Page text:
Hulk Hogan & Itch-Band might be one of the worst records I’ve ever bought. Although musically benign, Hogan’s horrific howling, matched up with some inane self-important lyrics, truly outshine any talent that was put into the music. Beyond hideous from start to finish, its only saving grace is that, with a brief four tracks and a running time under 12 minutes, it manages to stay firmly in so-bad-it’s-entertaining territory simply because of its brevity.
But it’s still better than WWF’s Wrestling Album. At least it doesn’t have Mean Gene singing “Tutti Frutti.”
You know one of the best things about Japan? No one here likes Nicki Minaj.
Feelin’ Alright (Extended-Mix)
Never Let Me Go (Extended-Mix)
In The Rain (Extended-Mix)
Dee J (Extended-Mix)
All The Way (Extended-Mix)
Motor Force (Extended-Mix)
Capsule are an electronic music duo out of Japan (shocker, I know). They’ve been around for a very long time, but they’ve barely broken through internationally, which is a surprise to me, as they’re fucking incredible.
The group is a duo, but the core of it is a man named Yasutaka Nakata, who is Japan’s foremost electronic/dance music producer at the moment. In addition to his work with Capsule, he also produces music for the super-huge-gigantic pop trio Perfume, as well as the solo artist Kyary Pamyu Pamyu, who is probably the closest thing j-pop has had to a crossover success since Pizzacato Five.
I think of the three Capsule is the least-popular, but that speaks less to Capsule’s lack of popularity and more to the HOLY SHIT HUGE popularity of KPP and Perfume. They’re certainly just as good as those other groups, if lacking a bit in personality (while KPP practically explodes with wacky quirkiness). If you like upbeat, club-ready house/electronic tracks then you should really dig on them.
These extended tracks are all taken from the 2CD edition of their 2012 album STEREO WORXXX. The regular, single CD version is available on iTunes, and I suggest picking that up if you like these tunes, it’s a good jumping on point for the group.
I KNOW! What were the odds?
Why’s It So Hard [Live]
Secret (Junior’s Luscious Single Mix)
Bedtime Story (Orbital Mix)
Fever (Hot Sweat 12″ Mix)
Human Nature (Love Is The Nature Mix)
Express Yourself (Shep’s Remix)
Friday was the first really nice day in Tokyo since the beginning of August (when it gets to the mid-90s Fahrenheit with a humidity of approximately 100000%). High 70s temperature, nice wind, survivable humidity. Just all around beautiful.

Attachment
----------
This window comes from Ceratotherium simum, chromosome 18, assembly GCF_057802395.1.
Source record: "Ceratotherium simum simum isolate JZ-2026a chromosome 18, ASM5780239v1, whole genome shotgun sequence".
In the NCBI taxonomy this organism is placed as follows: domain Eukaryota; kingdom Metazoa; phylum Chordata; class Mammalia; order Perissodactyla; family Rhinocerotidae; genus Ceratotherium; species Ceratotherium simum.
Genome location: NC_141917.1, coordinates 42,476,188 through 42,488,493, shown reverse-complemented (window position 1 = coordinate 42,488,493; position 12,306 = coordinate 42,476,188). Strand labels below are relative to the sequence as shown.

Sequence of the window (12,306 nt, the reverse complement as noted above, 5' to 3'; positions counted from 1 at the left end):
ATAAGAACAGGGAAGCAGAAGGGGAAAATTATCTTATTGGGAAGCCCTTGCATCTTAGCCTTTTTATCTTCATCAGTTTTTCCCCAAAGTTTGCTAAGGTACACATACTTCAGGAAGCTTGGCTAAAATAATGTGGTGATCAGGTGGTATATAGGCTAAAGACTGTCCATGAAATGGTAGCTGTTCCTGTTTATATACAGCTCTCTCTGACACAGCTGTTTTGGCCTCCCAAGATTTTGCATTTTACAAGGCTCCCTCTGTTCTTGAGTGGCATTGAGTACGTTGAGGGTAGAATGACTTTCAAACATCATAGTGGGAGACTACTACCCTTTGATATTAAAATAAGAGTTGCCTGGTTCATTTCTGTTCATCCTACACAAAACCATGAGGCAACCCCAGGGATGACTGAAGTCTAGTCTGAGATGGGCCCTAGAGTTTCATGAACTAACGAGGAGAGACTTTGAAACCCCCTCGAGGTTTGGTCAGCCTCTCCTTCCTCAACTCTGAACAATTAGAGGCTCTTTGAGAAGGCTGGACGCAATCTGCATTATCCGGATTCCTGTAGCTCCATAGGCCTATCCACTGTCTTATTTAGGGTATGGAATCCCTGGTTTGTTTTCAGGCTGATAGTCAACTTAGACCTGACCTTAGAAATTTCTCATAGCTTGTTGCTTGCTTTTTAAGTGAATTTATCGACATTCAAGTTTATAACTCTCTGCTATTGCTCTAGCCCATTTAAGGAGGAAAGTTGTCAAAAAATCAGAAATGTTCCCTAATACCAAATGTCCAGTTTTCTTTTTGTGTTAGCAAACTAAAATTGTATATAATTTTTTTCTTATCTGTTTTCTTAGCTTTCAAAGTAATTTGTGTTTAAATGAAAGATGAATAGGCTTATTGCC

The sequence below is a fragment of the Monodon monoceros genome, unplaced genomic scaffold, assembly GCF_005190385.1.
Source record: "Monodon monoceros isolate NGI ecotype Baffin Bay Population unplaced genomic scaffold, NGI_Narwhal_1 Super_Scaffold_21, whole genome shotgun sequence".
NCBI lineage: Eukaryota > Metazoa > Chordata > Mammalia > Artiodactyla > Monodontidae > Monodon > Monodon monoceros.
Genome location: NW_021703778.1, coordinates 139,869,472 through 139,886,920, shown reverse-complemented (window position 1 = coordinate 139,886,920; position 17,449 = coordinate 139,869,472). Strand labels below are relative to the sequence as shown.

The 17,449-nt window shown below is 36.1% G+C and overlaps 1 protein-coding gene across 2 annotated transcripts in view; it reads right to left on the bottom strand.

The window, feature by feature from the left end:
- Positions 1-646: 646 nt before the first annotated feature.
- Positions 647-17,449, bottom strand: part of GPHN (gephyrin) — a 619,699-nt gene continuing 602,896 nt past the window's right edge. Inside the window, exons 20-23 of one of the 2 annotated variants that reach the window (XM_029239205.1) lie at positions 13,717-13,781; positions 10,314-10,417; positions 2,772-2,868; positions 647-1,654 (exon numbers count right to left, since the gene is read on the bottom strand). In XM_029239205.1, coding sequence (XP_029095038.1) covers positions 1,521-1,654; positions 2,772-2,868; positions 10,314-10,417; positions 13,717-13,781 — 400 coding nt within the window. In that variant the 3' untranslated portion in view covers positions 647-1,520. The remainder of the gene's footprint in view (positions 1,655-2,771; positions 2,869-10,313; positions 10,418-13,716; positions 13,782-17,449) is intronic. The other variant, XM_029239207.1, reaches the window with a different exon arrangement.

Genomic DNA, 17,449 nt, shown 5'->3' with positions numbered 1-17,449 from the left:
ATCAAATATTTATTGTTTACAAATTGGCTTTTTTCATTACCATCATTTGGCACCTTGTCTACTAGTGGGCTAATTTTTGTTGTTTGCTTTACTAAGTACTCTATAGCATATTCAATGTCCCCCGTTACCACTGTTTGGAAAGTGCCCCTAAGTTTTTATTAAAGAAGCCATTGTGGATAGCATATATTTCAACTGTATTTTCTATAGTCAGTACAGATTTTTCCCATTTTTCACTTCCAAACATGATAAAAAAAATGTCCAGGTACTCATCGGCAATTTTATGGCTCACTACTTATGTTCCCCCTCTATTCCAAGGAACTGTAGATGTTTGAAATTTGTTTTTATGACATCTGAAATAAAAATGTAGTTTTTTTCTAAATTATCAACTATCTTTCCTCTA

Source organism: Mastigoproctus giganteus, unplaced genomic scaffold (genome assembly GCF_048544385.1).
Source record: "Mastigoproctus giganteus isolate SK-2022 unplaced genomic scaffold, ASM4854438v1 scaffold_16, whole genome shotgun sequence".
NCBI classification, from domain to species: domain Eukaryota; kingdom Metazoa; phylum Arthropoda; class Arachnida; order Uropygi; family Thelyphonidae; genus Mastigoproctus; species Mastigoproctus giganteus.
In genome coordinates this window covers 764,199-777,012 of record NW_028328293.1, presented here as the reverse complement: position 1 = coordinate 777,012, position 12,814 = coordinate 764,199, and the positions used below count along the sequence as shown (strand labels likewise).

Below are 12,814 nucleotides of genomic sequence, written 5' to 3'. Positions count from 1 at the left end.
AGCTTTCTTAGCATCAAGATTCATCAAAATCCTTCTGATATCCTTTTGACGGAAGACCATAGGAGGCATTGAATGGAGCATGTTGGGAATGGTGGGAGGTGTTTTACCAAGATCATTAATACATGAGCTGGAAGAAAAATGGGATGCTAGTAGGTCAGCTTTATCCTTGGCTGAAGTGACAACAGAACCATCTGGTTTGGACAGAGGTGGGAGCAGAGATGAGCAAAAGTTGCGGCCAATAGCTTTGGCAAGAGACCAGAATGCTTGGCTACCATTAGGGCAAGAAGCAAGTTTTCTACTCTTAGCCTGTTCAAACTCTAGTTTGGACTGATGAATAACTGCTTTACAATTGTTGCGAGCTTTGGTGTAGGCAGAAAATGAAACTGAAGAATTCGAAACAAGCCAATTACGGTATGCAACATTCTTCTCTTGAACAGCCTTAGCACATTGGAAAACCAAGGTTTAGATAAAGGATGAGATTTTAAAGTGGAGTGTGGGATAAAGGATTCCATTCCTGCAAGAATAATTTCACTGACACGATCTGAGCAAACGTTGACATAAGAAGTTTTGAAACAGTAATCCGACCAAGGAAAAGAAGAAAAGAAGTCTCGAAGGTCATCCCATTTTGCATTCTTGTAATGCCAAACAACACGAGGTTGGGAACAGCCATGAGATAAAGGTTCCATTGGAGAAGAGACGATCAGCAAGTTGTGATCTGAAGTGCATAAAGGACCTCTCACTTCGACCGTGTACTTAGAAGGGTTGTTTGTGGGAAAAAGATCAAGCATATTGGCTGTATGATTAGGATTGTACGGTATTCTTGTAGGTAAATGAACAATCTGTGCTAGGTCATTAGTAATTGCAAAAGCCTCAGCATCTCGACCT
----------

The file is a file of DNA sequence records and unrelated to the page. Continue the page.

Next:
So I went for a nice three and a half hour walk, give or take.
The compulsive collector’s guide to losing weight. That’s what I call my exercise plan. If I want to go shopping for records or CDs that I have absolutely no need for, that’s great – but I gotta walk there. Before the summer heat hit I managed to lose over 50 pounds in five months, and I’m hoping that I can pick up where I left off now that the weather isn’t being an asshole anymore.
And while the main winner in this situation is my heart, you all make out too! Because I pass the records onto you.
These Madonna tracks are all CD rips, taken from a series of single that I snagged at a Disk Union. Most of these have never been posted on my site before, save for “Bedtime Story (Orbital Mix)” and the remix of “Express Yourself.” I originally posted vinyl rips of them several months/years ago, but these rips sound much better.
Additionally, the “Human Nature” remix is the first version of that song I’ve actually liked. It’s a synthgasm.
New Power Generation (N.P.G.) [Funky Weapon Remix]
New Power Generation [T.C.’s Rap]
Brother With A Purpose
These are all from the CD single for “New Power Generation.” Remixes of “Thieves In The Temple” are also on the single, but I posted those mixes not too long ago, and I think my vinyl rips sounded fine so I’m not going to replace them tonight.
“Get Off’ is NOT “Gett Off.” Actually, it, along with “Lubricated Lady” are really two additional remixes of “New Power Generation.” They also segue together quite well. “Loveleft, Loveright” also shares some elements with the main single, but it varies it up a lot more.
Also, yes, there is a song called “Lubricated Lady.” A song title like that would easily rank as the most offensively stupid in any artist’s back catalog. But isn’t just any other artist, and with song titles like “Pussy Control,” “Scarlet Pussy” and “Soft And Wet” I don’t even know if it ranks in the top ten.
Prince is a classy motherfucker.